Last edited: Apr 27, 2014
  2. morkisthatu
    Joined: Apr 2014
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    Location: Ft Myers, FL USA

    morkisthatu Junior Member

    Sewol

    The more I read about this disaster I begin to understand the enormous task before the prosecutors and investigators. Everyone seems to have contributed to it in some way.
    1) Crew: conduct; skill; commands.
    2) Ship modifications: design; inspections; revised cargo and passenger capacities; revised balllast reqmts.
    3) Safety: Faulty equipment; lack of training; Korea Shipping Association.
    4) Ship operating systems: ballast; steering; drainage scuppers; electrical; etc.
    5)Cargo: Actual versus design capacity; stowage; balance; Union Transport Co.
    6) Owner: Cheonghaejin Marine Company; multiple topics.
    7) Governance: Korea Register of Shipping; Ministry of Ocean and Fisheries; Korea Shipping Association; ROK Coast Guard.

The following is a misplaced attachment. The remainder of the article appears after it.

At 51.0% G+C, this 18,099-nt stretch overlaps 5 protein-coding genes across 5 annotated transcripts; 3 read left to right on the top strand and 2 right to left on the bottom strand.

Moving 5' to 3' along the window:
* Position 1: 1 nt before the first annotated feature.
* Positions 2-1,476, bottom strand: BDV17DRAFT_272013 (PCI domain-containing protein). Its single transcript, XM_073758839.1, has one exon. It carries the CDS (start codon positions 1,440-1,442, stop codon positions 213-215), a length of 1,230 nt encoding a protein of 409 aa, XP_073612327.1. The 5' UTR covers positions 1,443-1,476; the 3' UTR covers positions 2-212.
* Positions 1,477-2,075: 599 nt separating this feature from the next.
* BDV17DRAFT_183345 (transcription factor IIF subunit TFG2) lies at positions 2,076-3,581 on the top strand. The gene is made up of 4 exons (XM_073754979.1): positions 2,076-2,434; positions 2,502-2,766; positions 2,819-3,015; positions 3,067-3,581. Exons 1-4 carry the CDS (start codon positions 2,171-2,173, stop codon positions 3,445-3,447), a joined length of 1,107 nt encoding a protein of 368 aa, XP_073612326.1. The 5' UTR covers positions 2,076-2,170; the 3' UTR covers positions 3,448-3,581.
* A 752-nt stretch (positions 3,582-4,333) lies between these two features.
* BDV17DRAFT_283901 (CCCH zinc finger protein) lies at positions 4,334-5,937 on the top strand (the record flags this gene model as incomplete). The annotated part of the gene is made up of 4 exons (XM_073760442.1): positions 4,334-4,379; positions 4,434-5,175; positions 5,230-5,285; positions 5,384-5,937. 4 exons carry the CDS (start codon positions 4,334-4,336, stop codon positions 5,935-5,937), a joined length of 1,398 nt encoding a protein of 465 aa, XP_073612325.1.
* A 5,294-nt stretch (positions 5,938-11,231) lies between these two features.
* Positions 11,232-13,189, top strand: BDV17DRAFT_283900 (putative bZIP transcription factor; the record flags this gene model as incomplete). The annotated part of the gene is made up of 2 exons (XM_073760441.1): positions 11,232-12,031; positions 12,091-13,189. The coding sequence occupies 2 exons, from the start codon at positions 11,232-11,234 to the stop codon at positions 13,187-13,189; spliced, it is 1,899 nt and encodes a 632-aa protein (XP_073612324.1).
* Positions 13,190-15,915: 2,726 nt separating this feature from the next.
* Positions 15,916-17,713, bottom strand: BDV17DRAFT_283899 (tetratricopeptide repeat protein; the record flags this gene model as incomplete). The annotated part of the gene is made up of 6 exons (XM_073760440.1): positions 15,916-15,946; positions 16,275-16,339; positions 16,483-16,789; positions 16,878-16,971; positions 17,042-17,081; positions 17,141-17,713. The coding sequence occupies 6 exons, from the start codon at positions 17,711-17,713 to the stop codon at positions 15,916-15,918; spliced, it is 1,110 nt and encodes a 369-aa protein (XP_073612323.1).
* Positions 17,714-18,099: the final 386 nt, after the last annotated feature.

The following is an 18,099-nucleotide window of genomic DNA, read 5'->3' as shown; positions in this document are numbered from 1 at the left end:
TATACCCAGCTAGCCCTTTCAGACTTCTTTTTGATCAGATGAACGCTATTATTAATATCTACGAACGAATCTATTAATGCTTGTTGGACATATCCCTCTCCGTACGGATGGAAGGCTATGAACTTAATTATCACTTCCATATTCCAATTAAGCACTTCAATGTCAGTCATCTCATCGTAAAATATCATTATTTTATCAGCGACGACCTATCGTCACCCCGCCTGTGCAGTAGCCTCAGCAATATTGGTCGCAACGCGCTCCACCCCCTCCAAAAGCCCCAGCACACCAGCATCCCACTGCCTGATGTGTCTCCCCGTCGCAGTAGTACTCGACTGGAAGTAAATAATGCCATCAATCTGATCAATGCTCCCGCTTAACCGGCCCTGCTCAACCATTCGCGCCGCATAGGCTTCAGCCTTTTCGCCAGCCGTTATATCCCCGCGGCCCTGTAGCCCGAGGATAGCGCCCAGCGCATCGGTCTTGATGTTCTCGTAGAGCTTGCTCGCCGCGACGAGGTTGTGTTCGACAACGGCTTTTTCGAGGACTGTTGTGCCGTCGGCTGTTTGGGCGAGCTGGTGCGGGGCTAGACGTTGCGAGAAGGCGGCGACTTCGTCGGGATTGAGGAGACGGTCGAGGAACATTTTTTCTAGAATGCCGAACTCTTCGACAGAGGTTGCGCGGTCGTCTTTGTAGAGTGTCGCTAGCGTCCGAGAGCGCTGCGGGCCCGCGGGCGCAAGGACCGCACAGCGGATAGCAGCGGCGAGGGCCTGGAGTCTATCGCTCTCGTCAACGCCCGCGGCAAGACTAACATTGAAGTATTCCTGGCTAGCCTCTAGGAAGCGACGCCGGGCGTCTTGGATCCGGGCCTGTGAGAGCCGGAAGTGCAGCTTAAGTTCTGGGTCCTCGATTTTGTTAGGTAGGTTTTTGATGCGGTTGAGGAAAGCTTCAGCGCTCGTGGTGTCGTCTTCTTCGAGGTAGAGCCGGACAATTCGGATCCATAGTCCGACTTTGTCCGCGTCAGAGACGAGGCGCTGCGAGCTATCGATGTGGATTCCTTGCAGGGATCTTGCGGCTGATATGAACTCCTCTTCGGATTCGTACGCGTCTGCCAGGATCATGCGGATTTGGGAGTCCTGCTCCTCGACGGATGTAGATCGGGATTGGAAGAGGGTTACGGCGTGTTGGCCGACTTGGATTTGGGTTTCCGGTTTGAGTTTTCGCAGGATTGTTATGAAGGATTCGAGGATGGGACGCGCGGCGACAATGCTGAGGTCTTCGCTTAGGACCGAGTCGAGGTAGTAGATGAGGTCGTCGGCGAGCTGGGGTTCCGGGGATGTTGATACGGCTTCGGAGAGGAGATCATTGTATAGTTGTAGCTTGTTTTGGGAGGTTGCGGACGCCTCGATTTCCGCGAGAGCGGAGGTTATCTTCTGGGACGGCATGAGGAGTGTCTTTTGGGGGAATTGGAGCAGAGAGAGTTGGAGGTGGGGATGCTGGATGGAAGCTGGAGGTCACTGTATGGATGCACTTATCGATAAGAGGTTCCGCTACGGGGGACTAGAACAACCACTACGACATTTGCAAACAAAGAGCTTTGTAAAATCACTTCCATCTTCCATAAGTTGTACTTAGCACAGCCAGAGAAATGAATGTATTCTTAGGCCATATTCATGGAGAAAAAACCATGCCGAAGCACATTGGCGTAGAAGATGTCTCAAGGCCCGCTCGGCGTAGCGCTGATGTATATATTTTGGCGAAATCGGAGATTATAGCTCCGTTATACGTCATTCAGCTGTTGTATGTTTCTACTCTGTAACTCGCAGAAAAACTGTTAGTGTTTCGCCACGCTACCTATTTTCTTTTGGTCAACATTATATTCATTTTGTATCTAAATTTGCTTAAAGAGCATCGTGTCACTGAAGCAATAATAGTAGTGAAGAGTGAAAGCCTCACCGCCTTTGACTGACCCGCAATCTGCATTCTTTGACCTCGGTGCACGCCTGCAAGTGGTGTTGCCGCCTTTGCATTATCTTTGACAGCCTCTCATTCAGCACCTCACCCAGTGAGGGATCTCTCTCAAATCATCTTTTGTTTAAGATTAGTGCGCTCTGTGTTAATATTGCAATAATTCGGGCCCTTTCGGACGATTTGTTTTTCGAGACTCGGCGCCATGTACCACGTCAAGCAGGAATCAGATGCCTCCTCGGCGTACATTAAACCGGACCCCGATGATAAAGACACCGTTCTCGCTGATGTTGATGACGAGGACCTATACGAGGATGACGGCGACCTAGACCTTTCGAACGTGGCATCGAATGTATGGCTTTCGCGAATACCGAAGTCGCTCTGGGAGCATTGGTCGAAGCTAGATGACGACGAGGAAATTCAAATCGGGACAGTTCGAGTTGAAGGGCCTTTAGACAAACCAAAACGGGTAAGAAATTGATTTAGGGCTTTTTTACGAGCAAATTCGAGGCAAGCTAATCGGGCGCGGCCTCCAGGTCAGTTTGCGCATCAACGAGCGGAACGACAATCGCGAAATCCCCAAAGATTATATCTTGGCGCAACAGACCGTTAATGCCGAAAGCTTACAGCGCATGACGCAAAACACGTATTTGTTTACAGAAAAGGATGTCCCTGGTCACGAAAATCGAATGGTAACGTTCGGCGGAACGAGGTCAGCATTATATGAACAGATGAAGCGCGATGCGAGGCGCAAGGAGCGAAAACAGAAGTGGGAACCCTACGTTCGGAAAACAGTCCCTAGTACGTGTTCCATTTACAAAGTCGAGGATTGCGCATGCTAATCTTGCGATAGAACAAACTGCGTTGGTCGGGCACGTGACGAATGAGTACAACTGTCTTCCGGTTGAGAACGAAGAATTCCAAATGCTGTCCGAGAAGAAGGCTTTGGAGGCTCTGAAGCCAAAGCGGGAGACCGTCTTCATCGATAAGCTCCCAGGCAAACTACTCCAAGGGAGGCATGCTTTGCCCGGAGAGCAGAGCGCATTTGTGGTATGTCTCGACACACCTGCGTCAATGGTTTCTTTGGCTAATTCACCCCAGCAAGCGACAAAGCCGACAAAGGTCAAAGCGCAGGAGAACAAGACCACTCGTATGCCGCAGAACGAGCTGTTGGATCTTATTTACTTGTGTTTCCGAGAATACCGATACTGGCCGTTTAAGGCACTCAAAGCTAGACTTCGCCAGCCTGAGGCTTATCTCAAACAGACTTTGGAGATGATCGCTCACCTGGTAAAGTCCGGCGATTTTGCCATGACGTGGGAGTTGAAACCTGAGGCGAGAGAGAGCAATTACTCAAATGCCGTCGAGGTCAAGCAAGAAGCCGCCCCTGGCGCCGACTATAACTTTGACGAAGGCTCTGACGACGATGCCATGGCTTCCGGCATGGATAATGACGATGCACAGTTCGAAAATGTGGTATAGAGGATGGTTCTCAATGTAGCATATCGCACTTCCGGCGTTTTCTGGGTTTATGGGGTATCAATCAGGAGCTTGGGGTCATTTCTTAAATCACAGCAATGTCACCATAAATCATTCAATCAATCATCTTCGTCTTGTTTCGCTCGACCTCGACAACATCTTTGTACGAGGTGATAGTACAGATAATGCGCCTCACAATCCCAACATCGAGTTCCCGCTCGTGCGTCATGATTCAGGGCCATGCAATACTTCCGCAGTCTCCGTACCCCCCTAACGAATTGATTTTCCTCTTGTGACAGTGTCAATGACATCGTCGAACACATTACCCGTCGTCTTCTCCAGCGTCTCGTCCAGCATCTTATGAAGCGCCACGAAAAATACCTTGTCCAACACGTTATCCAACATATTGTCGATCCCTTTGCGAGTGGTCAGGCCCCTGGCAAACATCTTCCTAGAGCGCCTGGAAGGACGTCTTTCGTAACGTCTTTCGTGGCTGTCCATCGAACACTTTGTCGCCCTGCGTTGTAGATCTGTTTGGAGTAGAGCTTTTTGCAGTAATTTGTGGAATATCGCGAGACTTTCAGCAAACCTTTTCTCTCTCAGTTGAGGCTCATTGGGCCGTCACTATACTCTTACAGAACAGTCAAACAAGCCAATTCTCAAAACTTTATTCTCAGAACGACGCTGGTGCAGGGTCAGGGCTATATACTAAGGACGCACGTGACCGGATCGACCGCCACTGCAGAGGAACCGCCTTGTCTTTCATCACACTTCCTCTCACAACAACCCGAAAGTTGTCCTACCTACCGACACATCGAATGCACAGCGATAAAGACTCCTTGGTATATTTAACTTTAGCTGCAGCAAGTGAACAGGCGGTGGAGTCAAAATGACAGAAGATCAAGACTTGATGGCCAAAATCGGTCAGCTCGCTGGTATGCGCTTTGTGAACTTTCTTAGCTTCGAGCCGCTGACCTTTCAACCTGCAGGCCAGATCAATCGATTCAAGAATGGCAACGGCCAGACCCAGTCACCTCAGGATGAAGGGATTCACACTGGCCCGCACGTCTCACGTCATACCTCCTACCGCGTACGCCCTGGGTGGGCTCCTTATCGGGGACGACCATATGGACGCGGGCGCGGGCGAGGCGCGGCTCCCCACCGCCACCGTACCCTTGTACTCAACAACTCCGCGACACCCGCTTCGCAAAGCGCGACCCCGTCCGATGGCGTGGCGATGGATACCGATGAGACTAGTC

8) Conclusions about flooding and capsizing.
    9) Rescue and recovery efforts.

    The sister ship, Ohamana, is reported to have safety issues as well.
     
  3. powerabout
    Joined: Nov 2007
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    Location: Melbourne/Singapore/Italy

    powerabout Senior Member

    what you will learn is the shipping industry is re-active not pro-active.
    There are only changes after you kill lots of people and then many of those changes only apply to new buildings
     
  4. IEWinkle
    Joined: Jan 2012
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    IEWinkle Retired Naval Architect

    The more you look the worse it gets!